Sincerly Yours,

on Dec 27, 2003

I'm in MA too and got the same sales pitch that most others have experienced. Company was out of Canton. My quotes were in line with yours, I responded with the "not more than $30/ft" and I also haven't heard back from them. Too bad, I really like the system and would be willing to pay a premium for it, but their $$/foot isn't within my budget. I dont mind paying for quality, but I have to draw the line somewhere. I also got the discount deals and the showcase house B.S.. If I had to guess what their business plan looks like, I'd say they plan to dupe as many uninformed people as they can initially for the big money, and sweep up the lesser $$/foot jobs as things begin to slow down. Maybe we'll be able to catch a better deal in a year or two. Unfortunately, I don't have that kind of time to burn. In fact I've got another contractor coming to the house Monday for a standard drywall construction estimate. I've gone through a few guys with estimates already. Met a couple of solid professionals, and a few low ball hanyman types. One things for sure, the guys that know their stuff have plenty of work in our neck of the woods. It looks like months before any of the top prospects can start my little two room job. That's another reason I wanted to go with the "quick to install" OC system. At this point in time, they've got the advantage of plenty of demand for their product, and little/no competition. I just can't justify that kind of money for a couple of spare rooms. Someone else must be buying it though!

Thanks to everyone for the info on this page!

Good Luck,

on Dec 29, 2003
The Salesman and his trainee showed up for their appointment and listened to our requirements, made some drawings, demo'ed the system and gave us the MSRP. He said that if we offered to be a reference and let people come over and see it he could discount it some.
First off, I don't think thirty large to finish a basement is realistic. Some people want to divide the room in to smaller rooms, or have other requirements that will build up the labor and materials cost, but I want a rectangular box shaped room built.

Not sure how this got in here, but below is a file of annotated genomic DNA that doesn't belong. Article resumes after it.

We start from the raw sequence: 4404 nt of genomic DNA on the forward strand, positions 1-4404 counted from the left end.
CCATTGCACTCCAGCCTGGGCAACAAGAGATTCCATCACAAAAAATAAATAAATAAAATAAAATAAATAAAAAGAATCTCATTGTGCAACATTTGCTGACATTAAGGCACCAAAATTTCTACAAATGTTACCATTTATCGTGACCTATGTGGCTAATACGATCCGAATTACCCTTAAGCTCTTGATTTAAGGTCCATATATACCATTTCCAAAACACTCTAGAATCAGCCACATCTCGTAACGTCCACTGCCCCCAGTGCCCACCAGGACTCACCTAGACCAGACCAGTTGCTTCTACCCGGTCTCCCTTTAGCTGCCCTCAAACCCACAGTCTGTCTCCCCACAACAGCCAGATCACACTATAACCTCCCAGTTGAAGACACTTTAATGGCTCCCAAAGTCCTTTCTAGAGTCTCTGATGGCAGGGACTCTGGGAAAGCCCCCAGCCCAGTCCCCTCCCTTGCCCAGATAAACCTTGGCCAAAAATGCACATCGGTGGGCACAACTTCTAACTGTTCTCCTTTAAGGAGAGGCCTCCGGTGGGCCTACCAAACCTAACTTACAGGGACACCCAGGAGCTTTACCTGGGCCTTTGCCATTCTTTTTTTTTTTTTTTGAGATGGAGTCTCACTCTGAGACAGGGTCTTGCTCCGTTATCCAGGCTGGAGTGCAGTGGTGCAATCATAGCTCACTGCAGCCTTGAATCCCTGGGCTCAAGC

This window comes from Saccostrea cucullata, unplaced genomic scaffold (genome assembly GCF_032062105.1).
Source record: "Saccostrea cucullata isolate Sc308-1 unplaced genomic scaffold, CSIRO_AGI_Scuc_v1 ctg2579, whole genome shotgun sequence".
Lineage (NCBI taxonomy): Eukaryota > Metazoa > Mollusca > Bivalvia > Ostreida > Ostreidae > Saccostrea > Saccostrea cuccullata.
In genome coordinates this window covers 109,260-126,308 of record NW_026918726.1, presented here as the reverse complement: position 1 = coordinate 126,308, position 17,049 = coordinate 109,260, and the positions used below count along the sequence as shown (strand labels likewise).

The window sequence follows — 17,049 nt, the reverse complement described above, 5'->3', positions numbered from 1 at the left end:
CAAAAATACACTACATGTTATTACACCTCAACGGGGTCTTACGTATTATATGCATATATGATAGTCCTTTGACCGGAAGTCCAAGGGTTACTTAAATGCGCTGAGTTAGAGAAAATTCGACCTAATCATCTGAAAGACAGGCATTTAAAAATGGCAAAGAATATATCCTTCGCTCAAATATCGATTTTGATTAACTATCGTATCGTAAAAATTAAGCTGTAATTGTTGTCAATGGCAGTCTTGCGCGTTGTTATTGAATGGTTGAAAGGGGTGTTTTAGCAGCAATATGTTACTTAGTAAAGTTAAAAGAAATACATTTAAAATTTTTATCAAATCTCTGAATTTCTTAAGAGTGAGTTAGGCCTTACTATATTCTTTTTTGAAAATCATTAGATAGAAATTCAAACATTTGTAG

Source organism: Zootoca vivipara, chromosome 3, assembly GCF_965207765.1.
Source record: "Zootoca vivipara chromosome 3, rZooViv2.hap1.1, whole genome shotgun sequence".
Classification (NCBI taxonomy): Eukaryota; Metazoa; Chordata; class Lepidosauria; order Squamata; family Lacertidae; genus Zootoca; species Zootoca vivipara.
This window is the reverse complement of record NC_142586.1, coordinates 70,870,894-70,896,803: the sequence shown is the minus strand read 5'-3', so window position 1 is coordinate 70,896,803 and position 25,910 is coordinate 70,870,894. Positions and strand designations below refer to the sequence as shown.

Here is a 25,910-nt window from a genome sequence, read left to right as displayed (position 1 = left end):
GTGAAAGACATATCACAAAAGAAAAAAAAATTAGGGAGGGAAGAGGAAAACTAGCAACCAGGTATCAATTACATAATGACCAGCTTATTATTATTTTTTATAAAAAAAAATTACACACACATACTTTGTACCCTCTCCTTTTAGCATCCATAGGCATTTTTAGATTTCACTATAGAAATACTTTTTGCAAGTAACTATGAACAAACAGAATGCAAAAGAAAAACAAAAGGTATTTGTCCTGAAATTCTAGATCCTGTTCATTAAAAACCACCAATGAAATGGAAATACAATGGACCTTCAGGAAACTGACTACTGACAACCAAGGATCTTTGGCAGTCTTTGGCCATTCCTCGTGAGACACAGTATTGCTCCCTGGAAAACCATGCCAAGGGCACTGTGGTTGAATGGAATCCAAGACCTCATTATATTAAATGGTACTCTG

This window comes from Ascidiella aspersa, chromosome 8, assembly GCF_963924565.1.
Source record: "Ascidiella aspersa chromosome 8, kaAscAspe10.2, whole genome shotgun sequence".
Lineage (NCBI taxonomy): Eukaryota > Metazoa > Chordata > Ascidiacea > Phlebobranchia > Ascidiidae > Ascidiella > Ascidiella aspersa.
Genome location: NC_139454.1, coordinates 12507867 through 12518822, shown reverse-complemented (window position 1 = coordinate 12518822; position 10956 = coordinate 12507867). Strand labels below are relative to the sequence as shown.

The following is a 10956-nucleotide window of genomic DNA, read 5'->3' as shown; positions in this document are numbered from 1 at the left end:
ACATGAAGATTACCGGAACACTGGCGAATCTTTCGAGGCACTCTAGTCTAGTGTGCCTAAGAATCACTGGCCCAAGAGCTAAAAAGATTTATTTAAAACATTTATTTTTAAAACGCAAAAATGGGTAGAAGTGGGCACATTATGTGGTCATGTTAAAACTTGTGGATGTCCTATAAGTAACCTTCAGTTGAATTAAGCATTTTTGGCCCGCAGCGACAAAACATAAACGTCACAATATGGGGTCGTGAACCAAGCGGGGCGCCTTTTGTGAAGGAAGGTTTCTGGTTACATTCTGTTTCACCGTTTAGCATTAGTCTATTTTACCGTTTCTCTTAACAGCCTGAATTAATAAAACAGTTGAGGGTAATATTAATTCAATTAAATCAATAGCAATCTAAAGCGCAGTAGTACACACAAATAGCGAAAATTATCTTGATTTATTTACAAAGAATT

So I am off to get quotes for a traditional basement job. Here is what I will miss out by not going owens:

1) I will have drywall that will create a possibilty for toxic mold.
2) I will have to paint the drywall every couple of years to keep it looking fresh.
3) It will be messy during the install.
4) The acustics will be bad.

Here are the cons of the OC
1) In ten years the system will look dated.
2) It has only been available for four years.
3) It is very, very, very expensive.

Maybe I will change my mind after getting quotes for traditional finishing jobs.
on Dec 31, 2003
Just had a rep. from the Harrisburg PA area, cover my locale approx. 60 miles away on Dec. 28. The total time went over 4 1/2hrs. and I thought I would have to force him to leave. Yes, same sales tactics. Walked us through rating (1-4) the product, OC and him as a knowledgable rep, then highly played up the mold risk, completion time, and cleanliness factors. Our quote for our approx. 1,000 sq. ft. project came to approx. $48/sq., then phone calles were made to get it to $43.5, then $39.5, the latter only if we sign today and are ready to put 1/3 down, because we didn't need financing and would do the reference letter, provide solid referrals and display it for future candidates in our area.
I was impressed with the product, but why anyone would agree to put a sizable check down, before getting other comparisons, reviewing what they proposed as their final/best offer (which was only pencil written on a worksheet they could not leave with us, and rereading some of the supporting info., like a University of Minnesota review of the system.
I became increasing aggitated by the sales tactics, especially of not taking no as an answer and getting a deposit check. At one point he even included a brag about "you like the system, you want to do it in next 30-60 days and this is your only product like this, therefore the price is fair".